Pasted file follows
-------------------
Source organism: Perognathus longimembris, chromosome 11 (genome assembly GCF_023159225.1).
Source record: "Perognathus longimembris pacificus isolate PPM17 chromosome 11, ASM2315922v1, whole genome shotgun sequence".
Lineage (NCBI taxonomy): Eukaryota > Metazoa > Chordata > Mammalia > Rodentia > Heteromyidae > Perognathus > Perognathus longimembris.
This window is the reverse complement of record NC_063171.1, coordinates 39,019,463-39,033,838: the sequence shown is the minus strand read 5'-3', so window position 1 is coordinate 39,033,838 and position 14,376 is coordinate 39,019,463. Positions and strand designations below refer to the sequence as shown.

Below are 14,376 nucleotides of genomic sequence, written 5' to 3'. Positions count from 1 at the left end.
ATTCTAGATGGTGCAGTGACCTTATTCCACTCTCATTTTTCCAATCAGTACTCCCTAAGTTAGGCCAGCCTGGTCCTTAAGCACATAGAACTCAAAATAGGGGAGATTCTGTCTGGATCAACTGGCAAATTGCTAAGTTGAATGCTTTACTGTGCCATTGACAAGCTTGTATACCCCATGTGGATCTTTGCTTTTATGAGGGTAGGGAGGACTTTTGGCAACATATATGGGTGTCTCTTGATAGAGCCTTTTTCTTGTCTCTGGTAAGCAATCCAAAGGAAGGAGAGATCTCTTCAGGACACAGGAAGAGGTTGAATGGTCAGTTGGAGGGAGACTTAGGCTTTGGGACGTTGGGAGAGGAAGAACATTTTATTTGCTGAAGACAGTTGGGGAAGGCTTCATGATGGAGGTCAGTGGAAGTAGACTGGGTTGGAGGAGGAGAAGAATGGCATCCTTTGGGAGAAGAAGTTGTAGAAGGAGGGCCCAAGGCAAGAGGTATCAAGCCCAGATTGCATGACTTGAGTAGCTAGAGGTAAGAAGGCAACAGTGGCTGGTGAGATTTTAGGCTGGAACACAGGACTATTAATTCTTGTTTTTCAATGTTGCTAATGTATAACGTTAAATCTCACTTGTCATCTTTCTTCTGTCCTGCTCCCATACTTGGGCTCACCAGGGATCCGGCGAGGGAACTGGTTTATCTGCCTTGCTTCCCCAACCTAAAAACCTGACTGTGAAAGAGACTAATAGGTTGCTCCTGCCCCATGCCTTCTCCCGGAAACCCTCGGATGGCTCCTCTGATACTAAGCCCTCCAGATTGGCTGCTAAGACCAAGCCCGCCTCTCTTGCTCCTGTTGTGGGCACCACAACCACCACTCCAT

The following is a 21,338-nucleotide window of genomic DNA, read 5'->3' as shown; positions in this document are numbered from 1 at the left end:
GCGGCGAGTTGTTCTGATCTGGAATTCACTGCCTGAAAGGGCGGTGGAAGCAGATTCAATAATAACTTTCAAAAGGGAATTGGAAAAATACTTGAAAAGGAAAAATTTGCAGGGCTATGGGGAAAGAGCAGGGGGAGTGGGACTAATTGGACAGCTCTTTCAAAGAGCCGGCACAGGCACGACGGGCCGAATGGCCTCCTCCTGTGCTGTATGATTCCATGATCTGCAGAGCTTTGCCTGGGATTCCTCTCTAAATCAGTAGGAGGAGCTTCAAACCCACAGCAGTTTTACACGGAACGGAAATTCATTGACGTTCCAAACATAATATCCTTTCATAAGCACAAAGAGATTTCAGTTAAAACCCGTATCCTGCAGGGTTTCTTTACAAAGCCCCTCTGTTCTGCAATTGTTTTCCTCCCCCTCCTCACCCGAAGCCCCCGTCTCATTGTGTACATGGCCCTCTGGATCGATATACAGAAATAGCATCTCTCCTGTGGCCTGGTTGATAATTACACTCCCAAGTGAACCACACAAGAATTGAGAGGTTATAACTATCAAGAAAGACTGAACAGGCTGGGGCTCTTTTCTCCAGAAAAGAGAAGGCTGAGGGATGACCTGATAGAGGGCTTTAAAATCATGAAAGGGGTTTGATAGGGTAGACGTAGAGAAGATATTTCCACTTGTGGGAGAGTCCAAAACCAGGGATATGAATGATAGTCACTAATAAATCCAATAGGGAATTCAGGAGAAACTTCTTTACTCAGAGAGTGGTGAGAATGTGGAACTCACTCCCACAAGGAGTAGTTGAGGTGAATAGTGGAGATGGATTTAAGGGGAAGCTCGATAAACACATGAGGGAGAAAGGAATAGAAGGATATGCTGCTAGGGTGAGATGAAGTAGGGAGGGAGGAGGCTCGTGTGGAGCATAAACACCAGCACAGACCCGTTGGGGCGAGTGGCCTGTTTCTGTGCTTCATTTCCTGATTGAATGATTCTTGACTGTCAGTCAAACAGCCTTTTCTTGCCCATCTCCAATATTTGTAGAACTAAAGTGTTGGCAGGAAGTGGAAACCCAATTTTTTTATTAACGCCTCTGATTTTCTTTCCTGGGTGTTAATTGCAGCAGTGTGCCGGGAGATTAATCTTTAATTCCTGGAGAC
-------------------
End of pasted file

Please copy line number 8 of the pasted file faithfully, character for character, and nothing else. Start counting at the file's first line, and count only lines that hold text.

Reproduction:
GCGGCGAGTTGTTCTGATCTGGAATTCACTGCCTGAAAGGGCGGTGGAAGCAGATTCAATAATAACTTTCAAAAGGGAATTGGAAAAATACTTGAAAAGGAAAAATTTGCAGGGCTATGGGGAAAGAGCAGGGGGAGTGGGACTAATTGGACAGCTCTTTCAAAGAGCCGGCACAGGCACGACGGGCCGAATGGCCTCCTCCTGTGCTGTATGATTCCATGATCTGCAGAGCTTTGCCTGGGATTCCTCTCTAAATCAGTAGGAGGAGCTTCAAACCCACAGCAGTTTTACACGGAACGGAAATTCATTGACGTTCCAAACATAATATCCTTTCATAAGCACAAAGAGATTTCAGTTAAAACCCGTATCCTGCAGGGTTTCTTTACAAAGCCCCTCTGTTCTGCAATTGTTTTCCTCCCCCTCCTCACCCGAAGCCCCCGTCTCATTGTGTACATGGCCCTCTGGATCGATATACAGAAATAGCATCTCTCCTGTGGCCTGGTTGATAATTACACTCCCAAGTGAACCACACAAGAATTGAGAGGTTATAACTATCAAGAAAGACTGAACAGGCTGGGGCTCTTTTCTCCAGAAAAGAGAAGGCTGAGGGATGACCTGATAGAGGGCTTTAAAATCATGAAAGGGGTTTGATAGGGTAGACGTAGAGAAGATATTTCCACTTGTGGGAGAGTCCAAAACCAGGGATATGAATGATAGTCACTAATAAATCCAATAGGGAATTCAGGAGAAACTTCTTTACTCAGAGAGTGGTGAGAATGTGGAACTCACTCCCACAAGGAGTAGTTGAGGTGAATAGTGGAGATGGATTTAAGGGGAAGCTCGATAAACACATGAGGGAGAAAGGAATAGAAGGATATGCTGCTAGGGTGAGATGAAGTAGGGAGGGAGGAGGCTCGTGTGGAGCATAAACACCAGCACAGACCCGTTGGGGCGAGTGGCCTGTTTCTGTGCTTCATTTCCTGATTGAATGATTCTTGACTGTCAGTCAAACAGCCTTTTCTTGCCCATCTCCAATATTTGTAGAACTAAAGTGTTGGCAGGAAGTGGAAACCCAATTTTTTTATTAACGCCTCTGATTTTCTTTCCTGGGTGTTAATTGCAGCAGTGTGCCGGGAGATTAATCTTTAATTCCTGGAGAC